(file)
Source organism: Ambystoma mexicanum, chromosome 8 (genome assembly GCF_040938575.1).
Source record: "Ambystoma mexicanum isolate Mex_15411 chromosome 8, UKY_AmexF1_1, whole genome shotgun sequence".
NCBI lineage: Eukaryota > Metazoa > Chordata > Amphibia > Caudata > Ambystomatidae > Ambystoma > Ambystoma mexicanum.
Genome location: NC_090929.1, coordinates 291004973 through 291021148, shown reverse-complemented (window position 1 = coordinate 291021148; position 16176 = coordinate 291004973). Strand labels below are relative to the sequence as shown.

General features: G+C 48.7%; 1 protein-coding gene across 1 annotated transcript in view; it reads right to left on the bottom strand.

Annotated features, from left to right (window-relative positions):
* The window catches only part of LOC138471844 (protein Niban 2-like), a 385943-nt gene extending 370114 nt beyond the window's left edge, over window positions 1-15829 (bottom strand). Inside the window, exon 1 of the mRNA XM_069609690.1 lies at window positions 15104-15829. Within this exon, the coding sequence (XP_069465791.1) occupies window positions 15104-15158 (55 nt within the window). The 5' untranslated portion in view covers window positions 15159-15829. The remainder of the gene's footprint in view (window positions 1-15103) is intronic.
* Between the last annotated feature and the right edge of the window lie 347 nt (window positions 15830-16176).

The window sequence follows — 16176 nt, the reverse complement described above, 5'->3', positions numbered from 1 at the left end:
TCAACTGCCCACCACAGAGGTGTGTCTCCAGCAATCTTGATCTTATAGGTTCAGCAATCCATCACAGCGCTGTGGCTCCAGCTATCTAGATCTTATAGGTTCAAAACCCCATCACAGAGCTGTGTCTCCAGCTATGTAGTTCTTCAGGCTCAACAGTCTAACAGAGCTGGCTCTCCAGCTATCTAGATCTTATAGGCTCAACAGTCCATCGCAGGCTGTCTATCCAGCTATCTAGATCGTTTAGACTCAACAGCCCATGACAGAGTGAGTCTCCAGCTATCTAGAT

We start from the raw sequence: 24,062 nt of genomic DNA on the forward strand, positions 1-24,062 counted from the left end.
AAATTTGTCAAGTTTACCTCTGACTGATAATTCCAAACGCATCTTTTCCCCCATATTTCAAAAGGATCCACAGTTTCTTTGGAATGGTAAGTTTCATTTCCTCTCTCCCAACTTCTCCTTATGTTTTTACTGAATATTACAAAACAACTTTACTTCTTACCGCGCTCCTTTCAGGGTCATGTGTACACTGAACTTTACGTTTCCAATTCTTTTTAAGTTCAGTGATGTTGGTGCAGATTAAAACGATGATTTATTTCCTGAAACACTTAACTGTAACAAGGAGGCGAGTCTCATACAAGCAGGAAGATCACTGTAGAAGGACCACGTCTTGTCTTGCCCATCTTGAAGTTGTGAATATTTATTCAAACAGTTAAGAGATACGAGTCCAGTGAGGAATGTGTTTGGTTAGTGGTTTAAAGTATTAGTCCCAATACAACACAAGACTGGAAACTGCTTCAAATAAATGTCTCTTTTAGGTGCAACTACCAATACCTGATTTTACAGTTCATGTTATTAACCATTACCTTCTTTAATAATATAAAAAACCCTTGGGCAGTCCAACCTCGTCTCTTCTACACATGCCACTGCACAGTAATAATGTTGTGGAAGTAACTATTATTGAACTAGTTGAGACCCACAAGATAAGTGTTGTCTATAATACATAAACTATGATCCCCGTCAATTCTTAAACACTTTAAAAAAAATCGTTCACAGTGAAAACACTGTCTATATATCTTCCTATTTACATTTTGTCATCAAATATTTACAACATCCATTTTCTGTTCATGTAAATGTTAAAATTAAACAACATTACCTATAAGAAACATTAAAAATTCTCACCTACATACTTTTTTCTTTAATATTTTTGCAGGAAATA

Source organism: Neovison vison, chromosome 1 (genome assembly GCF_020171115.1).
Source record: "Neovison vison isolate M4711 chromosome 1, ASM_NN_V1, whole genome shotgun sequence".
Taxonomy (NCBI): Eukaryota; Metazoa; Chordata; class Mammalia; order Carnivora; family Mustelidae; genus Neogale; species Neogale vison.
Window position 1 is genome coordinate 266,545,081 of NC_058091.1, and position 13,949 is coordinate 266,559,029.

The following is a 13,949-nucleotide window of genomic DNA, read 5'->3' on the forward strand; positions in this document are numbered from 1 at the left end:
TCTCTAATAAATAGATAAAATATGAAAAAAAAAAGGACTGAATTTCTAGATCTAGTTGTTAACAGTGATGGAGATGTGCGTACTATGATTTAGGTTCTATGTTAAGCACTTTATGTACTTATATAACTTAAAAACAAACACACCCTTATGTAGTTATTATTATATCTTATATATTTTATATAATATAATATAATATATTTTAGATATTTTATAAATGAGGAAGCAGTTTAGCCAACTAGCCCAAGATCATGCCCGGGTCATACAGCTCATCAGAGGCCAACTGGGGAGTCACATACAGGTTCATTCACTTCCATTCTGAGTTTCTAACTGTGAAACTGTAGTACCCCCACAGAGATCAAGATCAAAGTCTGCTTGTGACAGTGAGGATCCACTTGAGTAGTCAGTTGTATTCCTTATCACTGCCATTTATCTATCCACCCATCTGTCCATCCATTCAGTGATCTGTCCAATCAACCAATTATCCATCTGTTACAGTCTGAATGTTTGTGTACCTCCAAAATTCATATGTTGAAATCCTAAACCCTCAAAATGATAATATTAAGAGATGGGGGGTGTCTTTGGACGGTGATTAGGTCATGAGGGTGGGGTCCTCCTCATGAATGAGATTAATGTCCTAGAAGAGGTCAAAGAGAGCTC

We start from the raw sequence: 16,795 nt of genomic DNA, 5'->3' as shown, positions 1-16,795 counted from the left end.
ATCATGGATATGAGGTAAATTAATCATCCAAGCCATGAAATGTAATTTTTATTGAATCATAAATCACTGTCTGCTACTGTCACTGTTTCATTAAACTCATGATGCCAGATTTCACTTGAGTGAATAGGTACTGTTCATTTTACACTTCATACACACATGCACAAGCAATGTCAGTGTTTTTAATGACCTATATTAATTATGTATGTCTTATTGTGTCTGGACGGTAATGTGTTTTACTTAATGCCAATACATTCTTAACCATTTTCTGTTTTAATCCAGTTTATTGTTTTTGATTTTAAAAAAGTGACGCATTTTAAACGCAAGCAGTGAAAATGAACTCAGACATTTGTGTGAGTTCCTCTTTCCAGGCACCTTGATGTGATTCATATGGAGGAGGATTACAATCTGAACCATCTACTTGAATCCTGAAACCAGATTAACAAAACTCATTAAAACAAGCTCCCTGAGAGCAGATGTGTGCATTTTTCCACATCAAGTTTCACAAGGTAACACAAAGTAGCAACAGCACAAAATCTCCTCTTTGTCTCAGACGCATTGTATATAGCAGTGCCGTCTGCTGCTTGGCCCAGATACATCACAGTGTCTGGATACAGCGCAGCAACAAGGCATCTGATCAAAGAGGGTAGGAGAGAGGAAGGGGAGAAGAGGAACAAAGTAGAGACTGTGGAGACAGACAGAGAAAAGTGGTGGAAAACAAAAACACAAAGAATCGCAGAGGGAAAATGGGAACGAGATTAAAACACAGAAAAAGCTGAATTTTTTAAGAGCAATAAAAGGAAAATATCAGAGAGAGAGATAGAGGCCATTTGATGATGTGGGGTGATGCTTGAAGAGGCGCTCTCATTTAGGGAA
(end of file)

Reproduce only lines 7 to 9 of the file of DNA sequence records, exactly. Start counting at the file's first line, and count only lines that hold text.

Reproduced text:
* The window catches only part of LOC138471844 (protein Niban 2-like), a 385943-nt gene extending 370114 nt beyond the window's left edge, over window positions 1-15829 (bottom strand). Inside the window, exon 1 of the mRNA XM_069609690.1 lies at window positions 15104-15829. Within this exon, the coding sequence (XP_069465791.1) occupies window positions 15104-15158 (55 nt within the window). The 5' untranslated portion in view covers window positions 15159-15829. The remainder of the gene's footprint in view (window positions 1-15103) is intronic.
* Between the last annotated feature and the right edge of the window lie 347 nt (window positions 15830-16176).

The window sequence follows — 16176 nt, the reverse complement described above, 5'->3', positions numbered from 1 at the left end: